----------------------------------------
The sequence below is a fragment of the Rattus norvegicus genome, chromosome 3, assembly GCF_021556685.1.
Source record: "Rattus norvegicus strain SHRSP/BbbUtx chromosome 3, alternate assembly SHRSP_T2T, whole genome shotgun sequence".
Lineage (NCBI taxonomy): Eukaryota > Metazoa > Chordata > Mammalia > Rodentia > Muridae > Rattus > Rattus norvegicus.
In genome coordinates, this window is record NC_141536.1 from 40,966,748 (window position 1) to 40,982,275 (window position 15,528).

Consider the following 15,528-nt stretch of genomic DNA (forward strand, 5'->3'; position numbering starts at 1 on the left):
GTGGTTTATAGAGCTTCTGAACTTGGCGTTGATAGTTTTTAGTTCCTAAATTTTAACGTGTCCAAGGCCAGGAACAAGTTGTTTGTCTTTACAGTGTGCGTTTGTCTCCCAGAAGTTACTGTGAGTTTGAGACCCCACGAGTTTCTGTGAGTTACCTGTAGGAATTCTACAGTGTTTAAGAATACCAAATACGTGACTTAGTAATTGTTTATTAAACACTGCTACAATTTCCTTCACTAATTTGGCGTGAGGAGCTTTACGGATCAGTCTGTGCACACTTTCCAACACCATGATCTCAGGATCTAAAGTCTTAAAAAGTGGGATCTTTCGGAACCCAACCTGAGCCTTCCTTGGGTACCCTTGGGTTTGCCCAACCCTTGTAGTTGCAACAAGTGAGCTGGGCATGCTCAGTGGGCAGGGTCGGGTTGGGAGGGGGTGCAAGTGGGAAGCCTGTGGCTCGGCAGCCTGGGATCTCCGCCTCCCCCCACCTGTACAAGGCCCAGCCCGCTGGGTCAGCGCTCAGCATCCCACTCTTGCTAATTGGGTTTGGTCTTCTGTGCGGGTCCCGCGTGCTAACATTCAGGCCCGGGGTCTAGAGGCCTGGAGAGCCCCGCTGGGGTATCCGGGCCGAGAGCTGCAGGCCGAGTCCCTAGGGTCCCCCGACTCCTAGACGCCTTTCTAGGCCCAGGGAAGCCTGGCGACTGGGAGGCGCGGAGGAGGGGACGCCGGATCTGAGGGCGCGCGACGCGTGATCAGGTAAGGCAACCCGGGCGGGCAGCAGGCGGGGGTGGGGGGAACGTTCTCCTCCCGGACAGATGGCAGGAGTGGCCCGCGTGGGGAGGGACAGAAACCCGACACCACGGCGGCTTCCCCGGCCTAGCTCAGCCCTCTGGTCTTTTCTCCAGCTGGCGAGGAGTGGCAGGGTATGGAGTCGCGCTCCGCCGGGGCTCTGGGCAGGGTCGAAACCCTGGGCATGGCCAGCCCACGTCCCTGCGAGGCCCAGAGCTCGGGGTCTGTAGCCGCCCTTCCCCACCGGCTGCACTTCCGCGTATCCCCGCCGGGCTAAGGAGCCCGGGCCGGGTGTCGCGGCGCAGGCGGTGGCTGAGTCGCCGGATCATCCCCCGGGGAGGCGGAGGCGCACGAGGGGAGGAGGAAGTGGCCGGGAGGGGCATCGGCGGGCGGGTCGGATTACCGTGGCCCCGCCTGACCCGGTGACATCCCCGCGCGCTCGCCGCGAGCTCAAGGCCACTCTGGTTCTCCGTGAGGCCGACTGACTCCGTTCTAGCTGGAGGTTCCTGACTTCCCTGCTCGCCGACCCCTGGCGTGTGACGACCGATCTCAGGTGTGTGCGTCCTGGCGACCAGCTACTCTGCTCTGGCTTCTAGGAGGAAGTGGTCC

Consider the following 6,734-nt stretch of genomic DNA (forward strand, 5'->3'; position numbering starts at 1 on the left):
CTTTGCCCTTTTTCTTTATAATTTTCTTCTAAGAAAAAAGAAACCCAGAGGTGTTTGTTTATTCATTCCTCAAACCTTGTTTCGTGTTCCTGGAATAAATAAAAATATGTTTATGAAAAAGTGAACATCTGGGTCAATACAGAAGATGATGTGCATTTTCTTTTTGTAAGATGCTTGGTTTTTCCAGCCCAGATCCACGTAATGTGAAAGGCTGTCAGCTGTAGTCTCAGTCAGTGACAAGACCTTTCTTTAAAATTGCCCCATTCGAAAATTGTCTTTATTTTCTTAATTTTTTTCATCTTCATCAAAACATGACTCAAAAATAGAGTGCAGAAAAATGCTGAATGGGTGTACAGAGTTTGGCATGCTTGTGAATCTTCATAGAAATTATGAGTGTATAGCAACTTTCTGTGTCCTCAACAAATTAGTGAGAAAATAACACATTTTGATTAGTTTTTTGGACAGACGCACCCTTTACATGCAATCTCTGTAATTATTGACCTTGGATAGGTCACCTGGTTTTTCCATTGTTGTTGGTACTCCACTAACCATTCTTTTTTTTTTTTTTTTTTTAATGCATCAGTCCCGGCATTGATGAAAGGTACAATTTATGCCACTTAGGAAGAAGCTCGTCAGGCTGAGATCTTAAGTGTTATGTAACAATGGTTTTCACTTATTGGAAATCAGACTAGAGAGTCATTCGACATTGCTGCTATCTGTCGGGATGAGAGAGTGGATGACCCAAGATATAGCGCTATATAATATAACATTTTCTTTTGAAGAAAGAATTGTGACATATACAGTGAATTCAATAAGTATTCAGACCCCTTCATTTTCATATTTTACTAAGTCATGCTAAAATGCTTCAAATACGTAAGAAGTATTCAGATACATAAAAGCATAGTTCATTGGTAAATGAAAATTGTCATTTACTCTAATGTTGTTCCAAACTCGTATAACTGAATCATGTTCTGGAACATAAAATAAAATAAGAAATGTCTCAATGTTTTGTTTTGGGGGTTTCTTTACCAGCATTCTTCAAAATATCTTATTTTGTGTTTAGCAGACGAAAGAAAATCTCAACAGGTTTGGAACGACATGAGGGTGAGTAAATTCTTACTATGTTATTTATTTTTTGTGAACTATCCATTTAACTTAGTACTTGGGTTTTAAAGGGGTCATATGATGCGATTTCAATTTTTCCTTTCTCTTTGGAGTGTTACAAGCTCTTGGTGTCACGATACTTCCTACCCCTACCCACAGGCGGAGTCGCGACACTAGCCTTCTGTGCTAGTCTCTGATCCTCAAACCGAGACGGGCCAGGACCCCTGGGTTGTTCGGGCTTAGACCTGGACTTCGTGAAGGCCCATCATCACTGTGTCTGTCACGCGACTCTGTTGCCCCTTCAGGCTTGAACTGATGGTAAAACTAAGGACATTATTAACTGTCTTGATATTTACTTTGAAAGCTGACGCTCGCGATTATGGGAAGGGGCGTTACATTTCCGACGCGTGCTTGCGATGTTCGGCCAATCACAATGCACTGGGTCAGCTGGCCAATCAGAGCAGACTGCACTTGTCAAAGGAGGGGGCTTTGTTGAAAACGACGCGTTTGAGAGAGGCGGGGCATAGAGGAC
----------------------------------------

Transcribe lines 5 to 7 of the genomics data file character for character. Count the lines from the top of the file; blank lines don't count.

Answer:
Consider the following 15,528-nt stretch of genomic DNA (forward strand, 5'->3'; position numbering starts at 1 on the left):
GTGGTTTATAGAGCTTCTGAACTTGGCGTTGATAGTTTTTAGTTCCTAAATTTTAACGTGTCCAAGGCCAGGAACAAGTTGTTTGTCTTTACAGTGTGCGTTTGTCTCCCAGAAGTTACTGTGAGTTTGAGACCCCACGAGTTTCTGTGAGTTACCTGTAGGAATTCTACAGTGTTTAAGAATACCAAATACGTGACTTAGTAATTGTTTATTAAACACTGCTACAATTTCCTTCACTAATTTGGCGTGAGGAGCTTTACGGATCAGTCTGTGCACACTTTCCAACACCATGATCTCAGGATCTAAAGTCTTAAAAAGTGGGATCTTTCGGAACCCAACCTGAGCCTTCCTTGGGTACCCTTGGGTTTGCCCAACCCTTGTAGTTGCAACAAGTGAGCTGGGCATGCTCAGTGGGCAGGGTCGGGTTGGGAGGGGGTGCAAGTGGGAAGCCTGTGGCTCGGCAGCCTGGGATCTCCGCCTCCCCCCACCTGTACAAGGCCCAGCCCGCTGGGTCAGCGCTCAGCATCCCACTCTTGCTAATTGGGTTTGGTCTTCTGTGCGGGTCCCGCGTGCTAACATTCAGGCCCGGGGTCTAGAGGCCTGGAGAGCCCCGCTGGGGTATCCGGGCCGAGAGCTGCAGGCCGAGTCCCTAGGGTCCCCCGACTCCTAGACGCCTTTCTAGGCCCAGGGAAGCCTGGCGACTGGGAGGCGCGGAGGAGGGGACGCCGGATCTGAGGGCGCGCGACGCGTGATCAGGTAAGGCAACCCGGGCGGGCAGCAGGCGGGGGTGGGGGGAACGTTCTCCTCCCGGACAGATGGCAGGAGTGGCCCGCGTGGGGAGGGACAGAAACCCGACACCACGGCGGCTTCCCCGGCCTAGCTCAGCCCTCTGGTCTTTTCTCCAGCTGGCGAGGAGTGGCAGGGTATGGAGTCGCGCTCCGCCGGGGCTCTGGGCAGGGTCGAAACCCTGGGCATGGCCAGCCCACGTCCCTGCGAGGCCCAGAGCTCGGGGTCTGTAGCCGCCCTTCCCCACCGGCTGCACTTCCGCGTATCCCCGCCGGGCTAAGGAGCCCGGGCCGGGTGTCGCGGCGCAGGCGGTGGCTGAGTCGCCGGATCATCCCCCGGGGAGGCGGAGGCGCACGAGGGGAGGAGGAAGTGGCCGGGAGGGGCATCGGCGGGCGGGTCGGATTACCGTGGCCCCGCCTGACCCGGTGACATCCCCGCGCGCTCGCCGCGAGCTCAAGGCCACTCTGGTTCTCCGTGAGGCCGACTGACTCCGTTCTAGCTGGAGGTTCCTGACTTCCCTGCTCGCCGACCCCTGGCGTGTGACGACCGATCTCAGGTGTGTGCGTCCTGGCGACCAGCTACTCTGCTCTGGCTTCTAGGAGGAAGTGGTCC

Consider the following 6,734-nt stretch of genomic DNA (forward strand, 5'->3'; position numbering starts at 1 on the left):